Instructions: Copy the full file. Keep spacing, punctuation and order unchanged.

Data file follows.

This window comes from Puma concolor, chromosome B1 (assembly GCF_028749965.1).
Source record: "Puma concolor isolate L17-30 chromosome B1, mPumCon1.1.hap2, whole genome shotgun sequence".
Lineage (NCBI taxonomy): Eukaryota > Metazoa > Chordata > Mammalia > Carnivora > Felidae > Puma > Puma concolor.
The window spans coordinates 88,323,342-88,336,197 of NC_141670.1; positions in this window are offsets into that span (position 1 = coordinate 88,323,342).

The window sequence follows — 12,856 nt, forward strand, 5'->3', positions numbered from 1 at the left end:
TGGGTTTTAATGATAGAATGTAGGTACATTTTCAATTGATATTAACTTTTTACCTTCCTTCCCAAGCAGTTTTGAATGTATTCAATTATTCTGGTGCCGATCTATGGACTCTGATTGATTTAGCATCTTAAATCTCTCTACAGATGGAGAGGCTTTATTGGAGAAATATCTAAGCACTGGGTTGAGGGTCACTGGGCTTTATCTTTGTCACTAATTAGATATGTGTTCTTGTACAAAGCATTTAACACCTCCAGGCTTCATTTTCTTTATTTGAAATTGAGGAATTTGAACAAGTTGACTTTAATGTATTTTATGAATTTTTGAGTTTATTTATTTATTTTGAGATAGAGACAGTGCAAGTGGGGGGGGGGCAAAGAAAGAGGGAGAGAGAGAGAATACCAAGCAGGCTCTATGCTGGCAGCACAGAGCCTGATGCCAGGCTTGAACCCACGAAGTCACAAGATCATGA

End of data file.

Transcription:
This window comes from Puma concolor, chromosome B1 (assembly GCF_028749965.1).
Source record: "Puma concolor isolate L17-30 chromosome B1, mPumCon1.1.hap2, whole genome shotgun sequence".
Lineage (NCBI taxonomy): Eukaryota > Metazoa > Chordata > Mammalia > Carnivora > Felidae > Puma > Puma concolor.
The window spans coordinates 88,323,342-88,336,197 of NC_141670.1; positions in this window are offsets into that span (position 1 = coordinate 88,323,342).

The window sequence follows — 12,856 nt, forward strand, 5'->3', positions numbered from 1 at the left end:
TGGGTTTTAATGATAGAATGTAGGTACATTTTCAATTGATATTAACTTTTTACCTTCCTTCCCAAGCAGTTTTGAATGTATTCAATTATTCTGGTGCCGATCTATGGACTCTGATTGATTTAGCATCTTAAATCTCTCTACAGATGGAGAGGCTTTATTGGAGAAATATCTAAGCACTGGGTTGAGGGTCACTGGGCTTTATCTTTGTCACTAATTAGATATGTGTTCTTGTACAAAGCATTTAACACCTCCAGGCTTCATTTTCTTTATTTGAAATTGAGGAATTTGAACAAGTTGACTTTAATGTATTTTATGAATTTTTGAGTTTATTTATTTATTTTGAGATAGAGACAGTGCAAGTGGGGGGGGGGCAAAGAAAGAGGGAGAGAGAGAGAATACCAAGCAGGCTCTATGCTGGCAGCACAGAGCCTGATGCCAGGCTTGAACCCACGAAGTCACAAGATCATGA